This type of thinking reflects a mature society where the raw dangers of nature have been conquered. It has enough food, shelter, water, and defense against predators that people want for little, which allows them to indulge in the oldest human error, solipsism (synonyms: individualism, hubris, narcissism, egotism). At that point they drift away from understanding a hierarchy, pattern, process, and rhythm to nature, and start relying on tools to shape life.

This reveals the beginnings of control, or the attempt to use external force to arrange ourselves internally. This can be as simple as locking up your liquor so that you will not drink it, while knowing that you have the key (and therefore, will eventually give in). Control means manipulation of our minds by external means.

It arose from our dual tendencies to use tools and socialize. When we rely on tools, we start seeing the tool as the task, instead of the method to the task; method replaces goal this way. Language falls under tools, since it also enables efficiency. Socialization refers to our ability to make others like us by being good guys, but eventually it too becomes a method in itself, taking over from the goal of collaboration and replacing it with deference to bullies and the herd. Morality is a variety of socialization.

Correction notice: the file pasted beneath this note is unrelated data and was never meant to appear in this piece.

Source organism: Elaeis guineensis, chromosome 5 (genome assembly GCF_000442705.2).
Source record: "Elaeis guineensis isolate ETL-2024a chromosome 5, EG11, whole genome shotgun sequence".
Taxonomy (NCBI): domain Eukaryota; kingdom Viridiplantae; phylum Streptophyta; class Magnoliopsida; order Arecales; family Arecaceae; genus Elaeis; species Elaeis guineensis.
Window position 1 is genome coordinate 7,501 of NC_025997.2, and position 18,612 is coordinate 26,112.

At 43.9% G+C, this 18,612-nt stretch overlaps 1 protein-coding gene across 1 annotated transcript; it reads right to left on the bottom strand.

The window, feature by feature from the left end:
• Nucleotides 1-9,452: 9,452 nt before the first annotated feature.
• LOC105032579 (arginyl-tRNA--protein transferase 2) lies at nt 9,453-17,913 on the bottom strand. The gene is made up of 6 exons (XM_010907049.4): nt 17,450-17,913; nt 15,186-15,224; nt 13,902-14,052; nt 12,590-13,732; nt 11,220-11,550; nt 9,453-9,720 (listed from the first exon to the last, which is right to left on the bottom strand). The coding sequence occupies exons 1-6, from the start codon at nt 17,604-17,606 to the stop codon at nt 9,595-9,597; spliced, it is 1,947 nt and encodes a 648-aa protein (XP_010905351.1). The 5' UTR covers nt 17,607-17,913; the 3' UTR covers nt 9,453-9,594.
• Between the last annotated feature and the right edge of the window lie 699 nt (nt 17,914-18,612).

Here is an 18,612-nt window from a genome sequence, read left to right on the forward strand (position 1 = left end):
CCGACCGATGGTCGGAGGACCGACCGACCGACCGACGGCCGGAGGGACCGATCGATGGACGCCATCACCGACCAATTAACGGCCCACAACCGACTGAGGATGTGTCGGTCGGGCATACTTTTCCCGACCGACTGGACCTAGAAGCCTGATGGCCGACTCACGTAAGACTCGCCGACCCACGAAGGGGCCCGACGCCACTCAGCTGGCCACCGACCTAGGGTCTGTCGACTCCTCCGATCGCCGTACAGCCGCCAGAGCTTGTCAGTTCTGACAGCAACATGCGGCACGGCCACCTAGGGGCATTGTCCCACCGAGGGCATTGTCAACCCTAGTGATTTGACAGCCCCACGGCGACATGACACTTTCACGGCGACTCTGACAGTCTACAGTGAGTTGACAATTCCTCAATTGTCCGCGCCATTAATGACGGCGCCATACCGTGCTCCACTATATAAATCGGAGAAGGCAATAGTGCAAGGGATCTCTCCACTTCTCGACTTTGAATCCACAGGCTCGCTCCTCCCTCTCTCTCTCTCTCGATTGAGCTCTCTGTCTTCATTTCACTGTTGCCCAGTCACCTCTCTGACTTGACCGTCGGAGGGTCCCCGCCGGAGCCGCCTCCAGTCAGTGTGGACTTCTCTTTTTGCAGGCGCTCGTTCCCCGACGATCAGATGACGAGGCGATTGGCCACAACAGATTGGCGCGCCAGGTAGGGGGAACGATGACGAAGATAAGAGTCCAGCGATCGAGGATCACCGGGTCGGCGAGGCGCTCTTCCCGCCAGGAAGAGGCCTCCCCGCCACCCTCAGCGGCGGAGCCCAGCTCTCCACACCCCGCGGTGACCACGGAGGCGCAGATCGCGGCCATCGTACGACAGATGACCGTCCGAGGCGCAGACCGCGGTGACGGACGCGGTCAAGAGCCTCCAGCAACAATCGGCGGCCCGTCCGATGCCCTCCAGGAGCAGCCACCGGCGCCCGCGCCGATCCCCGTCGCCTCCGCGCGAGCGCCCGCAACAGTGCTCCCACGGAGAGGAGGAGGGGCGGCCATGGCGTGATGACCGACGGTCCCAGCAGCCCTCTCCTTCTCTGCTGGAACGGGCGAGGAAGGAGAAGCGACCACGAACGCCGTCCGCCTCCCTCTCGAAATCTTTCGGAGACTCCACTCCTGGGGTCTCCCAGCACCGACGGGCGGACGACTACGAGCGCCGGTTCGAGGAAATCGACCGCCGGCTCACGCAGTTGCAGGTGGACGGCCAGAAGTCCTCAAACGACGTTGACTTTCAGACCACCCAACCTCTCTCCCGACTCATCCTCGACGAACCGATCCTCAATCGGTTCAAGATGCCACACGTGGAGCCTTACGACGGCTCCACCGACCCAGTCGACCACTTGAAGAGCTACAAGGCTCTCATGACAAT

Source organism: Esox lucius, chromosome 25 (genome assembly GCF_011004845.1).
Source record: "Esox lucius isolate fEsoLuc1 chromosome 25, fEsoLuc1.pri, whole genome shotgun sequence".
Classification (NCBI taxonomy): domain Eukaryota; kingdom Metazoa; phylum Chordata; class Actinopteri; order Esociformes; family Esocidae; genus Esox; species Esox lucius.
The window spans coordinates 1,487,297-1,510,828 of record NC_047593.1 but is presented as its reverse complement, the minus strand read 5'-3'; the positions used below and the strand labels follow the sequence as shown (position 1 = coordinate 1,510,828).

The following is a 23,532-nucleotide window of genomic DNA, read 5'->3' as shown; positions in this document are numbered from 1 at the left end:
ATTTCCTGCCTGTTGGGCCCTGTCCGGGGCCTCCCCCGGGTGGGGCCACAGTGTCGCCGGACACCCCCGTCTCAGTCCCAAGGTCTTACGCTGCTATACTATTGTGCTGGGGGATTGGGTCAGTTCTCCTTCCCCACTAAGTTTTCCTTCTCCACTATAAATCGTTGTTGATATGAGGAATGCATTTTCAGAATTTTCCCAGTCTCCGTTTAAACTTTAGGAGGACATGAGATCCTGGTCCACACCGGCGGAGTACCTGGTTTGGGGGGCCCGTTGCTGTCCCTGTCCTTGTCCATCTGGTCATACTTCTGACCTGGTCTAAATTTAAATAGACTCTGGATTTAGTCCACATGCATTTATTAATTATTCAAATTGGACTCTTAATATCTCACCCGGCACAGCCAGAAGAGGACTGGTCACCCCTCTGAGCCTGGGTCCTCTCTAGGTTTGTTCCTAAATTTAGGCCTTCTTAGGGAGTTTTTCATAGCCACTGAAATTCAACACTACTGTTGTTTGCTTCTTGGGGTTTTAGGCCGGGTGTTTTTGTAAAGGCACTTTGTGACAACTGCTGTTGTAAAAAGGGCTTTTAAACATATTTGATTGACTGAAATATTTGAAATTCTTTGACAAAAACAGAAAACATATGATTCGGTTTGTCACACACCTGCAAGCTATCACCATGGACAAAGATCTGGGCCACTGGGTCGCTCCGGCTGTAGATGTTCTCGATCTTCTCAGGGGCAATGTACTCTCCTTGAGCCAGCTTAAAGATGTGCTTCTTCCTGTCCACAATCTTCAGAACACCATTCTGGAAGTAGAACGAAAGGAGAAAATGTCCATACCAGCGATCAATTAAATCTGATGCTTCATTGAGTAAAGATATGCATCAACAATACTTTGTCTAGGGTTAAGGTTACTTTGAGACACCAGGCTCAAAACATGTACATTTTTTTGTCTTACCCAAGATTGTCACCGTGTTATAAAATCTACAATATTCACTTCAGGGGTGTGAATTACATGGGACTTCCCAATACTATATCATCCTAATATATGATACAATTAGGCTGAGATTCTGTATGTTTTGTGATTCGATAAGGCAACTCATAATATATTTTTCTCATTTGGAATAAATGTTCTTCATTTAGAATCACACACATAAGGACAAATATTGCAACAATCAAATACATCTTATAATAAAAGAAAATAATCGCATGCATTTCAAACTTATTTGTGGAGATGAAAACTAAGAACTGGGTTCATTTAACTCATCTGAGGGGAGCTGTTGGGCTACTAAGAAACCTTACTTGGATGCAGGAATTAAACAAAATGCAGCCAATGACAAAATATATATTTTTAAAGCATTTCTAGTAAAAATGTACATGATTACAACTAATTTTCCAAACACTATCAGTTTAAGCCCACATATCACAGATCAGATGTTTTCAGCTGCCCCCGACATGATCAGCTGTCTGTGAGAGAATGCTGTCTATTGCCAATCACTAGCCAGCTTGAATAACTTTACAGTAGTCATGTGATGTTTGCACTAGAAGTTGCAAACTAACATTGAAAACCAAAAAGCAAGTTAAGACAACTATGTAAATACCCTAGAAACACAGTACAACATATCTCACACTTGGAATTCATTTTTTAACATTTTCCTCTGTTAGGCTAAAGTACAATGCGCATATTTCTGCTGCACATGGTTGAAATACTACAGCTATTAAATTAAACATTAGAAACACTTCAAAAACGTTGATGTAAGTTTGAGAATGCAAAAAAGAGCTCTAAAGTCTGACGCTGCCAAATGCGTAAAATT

Jesus and Buddha encountered societies where the tool had already become the master and socialization had become a goal, not a method. Their response was to re-direct people from external goals toward an inner goal based on the whole of all external methods, namely to make our minds in parallel to the order of nature and the divine found within it. In this state, they argued, we could see clearly past the clutter of neurosis, including socializing and tool-making, which are inherently inverted like control itself, meaning that the goal has been subverted by the conventional method of achieving it.